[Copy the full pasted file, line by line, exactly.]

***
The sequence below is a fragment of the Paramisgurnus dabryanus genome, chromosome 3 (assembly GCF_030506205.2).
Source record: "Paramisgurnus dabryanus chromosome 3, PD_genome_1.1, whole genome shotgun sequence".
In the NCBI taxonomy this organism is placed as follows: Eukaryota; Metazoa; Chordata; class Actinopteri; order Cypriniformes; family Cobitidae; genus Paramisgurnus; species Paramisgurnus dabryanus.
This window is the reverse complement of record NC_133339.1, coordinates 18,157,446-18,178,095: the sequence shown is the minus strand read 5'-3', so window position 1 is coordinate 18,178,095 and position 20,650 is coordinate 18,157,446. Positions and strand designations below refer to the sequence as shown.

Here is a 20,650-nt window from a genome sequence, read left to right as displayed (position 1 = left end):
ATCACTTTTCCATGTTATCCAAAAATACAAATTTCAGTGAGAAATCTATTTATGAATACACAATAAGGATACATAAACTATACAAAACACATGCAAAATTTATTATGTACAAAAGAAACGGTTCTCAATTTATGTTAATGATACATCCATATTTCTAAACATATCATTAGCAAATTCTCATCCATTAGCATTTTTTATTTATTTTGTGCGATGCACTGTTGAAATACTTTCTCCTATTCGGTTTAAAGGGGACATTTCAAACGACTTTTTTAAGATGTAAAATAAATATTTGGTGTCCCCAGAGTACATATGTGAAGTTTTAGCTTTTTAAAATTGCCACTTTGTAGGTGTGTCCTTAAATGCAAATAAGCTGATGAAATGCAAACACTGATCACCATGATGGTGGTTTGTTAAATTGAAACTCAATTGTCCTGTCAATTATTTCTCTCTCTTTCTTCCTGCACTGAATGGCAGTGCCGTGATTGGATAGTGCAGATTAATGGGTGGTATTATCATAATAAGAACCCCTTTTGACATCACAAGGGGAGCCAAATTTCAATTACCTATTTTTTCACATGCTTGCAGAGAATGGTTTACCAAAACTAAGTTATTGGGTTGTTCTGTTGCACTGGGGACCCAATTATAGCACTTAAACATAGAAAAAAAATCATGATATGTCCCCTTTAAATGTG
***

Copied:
The sequence below is a fragment of the Paramisgurnus dabryanus genome, chromosome 3 (assembly GCF_030506205.2).
Source record: "Paramisgurnus dabryanus chromosome 3, PD_genome_1.1, whole genome shotgun sequence".
In the NCBI taxonomy this organism is placed as follows: Eukaryota; Metazoa; Chordata; class Actinopteri; order Cypriniformes; family Cobitidae; genus Paramisgurnus; species Paramisgurnus dabryanus.
This window is the reverse complement of record NC_133339.1, coordinates 18,157,446-18,178,095: the sequence shown is the minus strand read 5'-3', so window position 1 is coordinate 18,178,095 and position 20,650 is coordinate 18,157,446. Positions and strand designations below refer to the sequence as shown.

Here is a 20,650-nt window from a genome sequence, read left to right as displayed (position 1 = left end):
ATCACTTTTCCATGTTATCCAAAAATACAAATTTCAGTGAGAAATCTATTTATGAATACACAATAAGGATACATAAACTATACAAAACACATGCAAAATTTATTATGTACAAAAGAAACGGTTCTCAATTTATGTTAATGATACATCCATATTTCTAAACATATCATTAGCAAATTCTCATCCATTAGCATTTTTTATTTATTTTGTGCGATGCACTGTTGAAATACTTTCTCCTATTCGGTTTAAAGGGGACATTTCAAACGACTTTTTTAAGATGTAAAATAAATATTTGGTGTCCCCAGAGTACATATGTGAAGTTTTAGCTTTTTAAAATTGCCACTTTGTAGGTGTGTCCTTAAATGCAAATAAGCTGATGAAATGCAAACACTGATCACCATGATGGTGGTTTGTTAAATTGAAACTCAATTGTCCTGTCAATTATTTCTCTCTCTTTCTTCCTGCACTGAATGGCAGTGCCGTGATTGGATAGTGCAGATTAATGGGTGGTATTATCATAATAAGAACCCCTTTTGACATCACAAGGGGAGCCAAATTTCAATTACCTATTTTTTCACATGCTTGCAGAGAATGGTTTACCAAAACTAAGTTATTGGGTTGTTCTGTTGCACTGGGGACCCAATTATAGCACTTAAACATAGAAAAAAAATCATGATATGTCCCCTTTAAATGTG